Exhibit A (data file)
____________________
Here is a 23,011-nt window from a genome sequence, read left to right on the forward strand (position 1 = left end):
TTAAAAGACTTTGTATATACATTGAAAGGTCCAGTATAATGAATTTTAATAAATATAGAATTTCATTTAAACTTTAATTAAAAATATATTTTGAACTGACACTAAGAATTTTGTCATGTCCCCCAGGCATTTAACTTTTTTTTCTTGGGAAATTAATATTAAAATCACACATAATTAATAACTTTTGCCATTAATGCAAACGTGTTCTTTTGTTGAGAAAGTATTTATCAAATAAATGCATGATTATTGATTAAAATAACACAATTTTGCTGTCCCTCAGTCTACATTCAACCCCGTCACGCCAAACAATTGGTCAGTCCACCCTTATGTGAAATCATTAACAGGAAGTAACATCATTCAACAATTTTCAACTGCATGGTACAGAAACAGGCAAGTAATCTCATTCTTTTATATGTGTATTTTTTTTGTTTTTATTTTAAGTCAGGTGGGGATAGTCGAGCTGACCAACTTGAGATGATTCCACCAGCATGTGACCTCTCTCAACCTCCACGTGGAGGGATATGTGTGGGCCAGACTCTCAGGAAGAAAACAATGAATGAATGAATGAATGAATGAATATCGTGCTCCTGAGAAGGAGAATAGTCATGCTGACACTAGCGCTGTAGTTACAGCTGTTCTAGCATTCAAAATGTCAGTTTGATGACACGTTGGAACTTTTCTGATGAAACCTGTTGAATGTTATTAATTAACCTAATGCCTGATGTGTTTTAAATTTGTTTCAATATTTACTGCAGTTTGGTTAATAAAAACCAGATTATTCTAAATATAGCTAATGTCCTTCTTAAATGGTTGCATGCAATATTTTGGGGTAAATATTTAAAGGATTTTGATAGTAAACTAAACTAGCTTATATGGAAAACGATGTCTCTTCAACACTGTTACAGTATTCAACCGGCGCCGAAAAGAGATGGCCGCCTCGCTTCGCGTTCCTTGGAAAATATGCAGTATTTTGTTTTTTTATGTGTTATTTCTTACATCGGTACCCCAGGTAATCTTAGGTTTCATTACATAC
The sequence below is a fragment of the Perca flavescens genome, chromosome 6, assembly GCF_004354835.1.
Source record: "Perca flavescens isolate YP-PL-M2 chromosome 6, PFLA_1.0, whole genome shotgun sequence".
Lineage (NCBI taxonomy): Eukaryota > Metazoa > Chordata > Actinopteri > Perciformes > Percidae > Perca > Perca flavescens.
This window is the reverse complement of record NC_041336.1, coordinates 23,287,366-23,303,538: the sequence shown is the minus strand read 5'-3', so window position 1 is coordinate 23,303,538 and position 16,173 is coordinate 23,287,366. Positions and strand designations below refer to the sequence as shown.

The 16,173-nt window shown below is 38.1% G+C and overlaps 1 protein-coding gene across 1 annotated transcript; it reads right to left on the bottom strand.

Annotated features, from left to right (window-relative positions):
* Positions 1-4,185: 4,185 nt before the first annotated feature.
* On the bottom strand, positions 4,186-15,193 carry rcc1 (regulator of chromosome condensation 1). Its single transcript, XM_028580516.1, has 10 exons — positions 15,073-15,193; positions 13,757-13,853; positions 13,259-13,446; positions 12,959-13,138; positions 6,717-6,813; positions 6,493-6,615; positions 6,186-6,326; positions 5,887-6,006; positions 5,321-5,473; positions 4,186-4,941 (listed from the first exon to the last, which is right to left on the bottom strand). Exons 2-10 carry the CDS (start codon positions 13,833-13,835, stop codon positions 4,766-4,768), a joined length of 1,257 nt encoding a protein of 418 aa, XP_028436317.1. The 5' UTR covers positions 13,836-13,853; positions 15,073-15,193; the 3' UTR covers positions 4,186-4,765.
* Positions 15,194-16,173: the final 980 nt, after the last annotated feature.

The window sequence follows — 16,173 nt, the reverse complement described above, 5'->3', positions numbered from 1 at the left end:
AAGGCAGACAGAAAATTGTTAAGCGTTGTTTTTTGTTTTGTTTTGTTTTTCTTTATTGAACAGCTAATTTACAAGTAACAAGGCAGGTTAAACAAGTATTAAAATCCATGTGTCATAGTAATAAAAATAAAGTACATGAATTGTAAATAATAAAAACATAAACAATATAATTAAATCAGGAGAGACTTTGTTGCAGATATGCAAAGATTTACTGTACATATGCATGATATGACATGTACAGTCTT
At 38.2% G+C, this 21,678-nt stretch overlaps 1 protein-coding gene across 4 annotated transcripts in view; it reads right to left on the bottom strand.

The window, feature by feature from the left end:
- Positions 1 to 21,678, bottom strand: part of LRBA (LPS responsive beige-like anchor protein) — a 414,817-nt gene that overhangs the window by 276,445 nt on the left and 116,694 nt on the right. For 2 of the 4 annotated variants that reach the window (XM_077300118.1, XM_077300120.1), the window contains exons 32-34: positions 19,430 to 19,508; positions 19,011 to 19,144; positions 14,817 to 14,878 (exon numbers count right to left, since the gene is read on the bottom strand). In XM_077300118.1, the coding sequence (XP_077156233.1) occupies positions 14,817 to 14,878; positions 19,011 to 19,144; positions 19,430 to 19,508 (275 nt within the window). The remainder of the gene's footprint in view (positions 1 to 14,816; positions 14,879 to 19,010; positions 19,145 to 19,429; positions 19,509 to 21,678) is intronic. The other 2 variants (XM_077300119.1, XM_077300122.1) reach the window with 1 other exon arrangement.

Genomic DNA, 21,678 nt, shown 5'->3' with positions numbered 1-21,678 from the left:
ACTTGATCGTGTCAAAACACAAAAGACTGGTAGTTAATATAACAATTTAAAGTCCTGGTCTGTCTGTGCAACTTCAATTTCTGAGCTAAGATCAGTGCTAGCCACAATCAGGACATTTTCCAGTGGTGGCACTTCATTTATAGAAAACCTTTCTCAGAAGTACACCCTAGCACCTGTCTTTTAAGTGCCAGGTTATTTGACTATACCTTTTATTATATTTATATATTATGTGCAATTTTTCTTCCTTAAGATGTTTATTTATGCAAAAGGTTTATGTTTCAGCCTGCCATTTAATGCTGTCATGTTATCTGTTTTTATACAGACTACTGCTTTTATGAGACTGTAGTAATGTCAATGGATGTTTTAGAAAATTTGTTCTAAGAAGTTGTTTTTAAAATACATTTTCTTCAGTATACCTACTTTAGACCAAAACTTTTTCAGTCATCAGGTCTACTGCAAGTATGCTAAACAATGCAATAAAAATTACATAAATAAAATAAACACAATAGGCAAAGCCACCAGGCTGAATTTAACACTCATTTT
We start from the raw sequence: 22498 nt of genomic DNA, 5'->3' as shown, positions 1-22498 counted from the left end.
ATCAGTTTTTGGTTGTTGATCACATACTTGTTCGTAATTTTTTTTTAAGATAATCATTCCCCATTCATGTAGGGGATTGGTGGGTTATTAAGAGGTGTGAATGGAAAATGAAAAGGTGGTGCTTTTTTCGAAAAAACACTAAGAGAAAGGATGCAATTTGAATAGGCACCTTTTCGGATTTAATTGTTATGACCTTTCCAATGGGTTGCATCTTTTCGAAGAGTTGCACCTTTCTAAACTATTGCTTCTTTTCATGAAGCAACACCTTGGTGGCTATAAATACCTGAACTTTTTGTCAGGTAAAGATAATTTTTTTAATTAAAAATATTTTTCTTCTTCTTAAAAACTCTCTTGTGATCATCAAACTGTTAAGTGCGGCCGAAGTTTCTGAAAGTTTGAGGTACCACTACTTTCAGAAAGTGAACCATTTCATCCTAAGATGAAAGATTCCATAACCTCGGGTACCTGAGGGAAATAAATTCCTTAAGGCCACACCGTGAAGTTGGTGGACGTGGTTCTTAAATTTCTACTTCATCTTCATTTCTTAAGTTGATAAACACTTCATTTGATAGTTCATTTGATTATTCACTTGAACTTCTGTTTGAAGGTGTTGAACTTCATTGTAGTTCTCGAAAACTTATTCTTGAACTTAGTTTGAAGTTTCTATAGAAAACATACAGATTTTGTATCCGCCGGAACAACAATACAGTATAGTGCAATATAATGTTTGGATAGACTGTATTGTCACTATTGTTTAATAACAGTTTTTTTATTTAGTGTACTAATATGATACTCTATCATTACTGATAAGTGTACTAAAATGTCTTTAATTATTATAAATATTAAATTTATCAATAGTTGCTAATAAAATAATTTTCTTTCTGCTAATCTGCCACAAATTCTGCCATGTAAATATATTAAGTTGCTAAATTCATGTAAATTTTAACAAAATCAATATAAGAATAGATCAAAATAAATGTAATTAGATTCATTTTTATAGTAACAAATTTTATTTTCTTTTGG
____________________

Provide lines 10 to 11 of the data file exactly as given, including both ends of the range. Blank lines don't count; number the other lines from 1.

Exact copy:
* On the bottom strand, positions 4,186-15,193 carry rcc1 (regulator of chromosome condensation 1). Its single transcript, XM_028580516.1, has 10 exons — positions 15,073-15,193; positions 13,757-13,853; positions 13,259-13,446; positions 12,959-13,138; positions 6,717-6,813; positions 6,493-6,615; positions 6,186-6,326; positions 5,887-6,006; positions 5,321-5,473; positions 4,186-4,941 (listed from the first exon to the last, which is right to left on the bottom strand). Exons 2-10 carry the CDS (start codon positions 13,833-13,835, stop codon positions 4,766-4,768), a joined length of 1,257 nt encoding a protein of 418 aa, XP_028436317.1. The 5' UTR covers positions 13,836-13,853; positions 15,073-15,193; the 3' UTR covers positions 4,186-4,765.
* Positions 15,194-16,173: the final 980 nt, after the last annotated feature.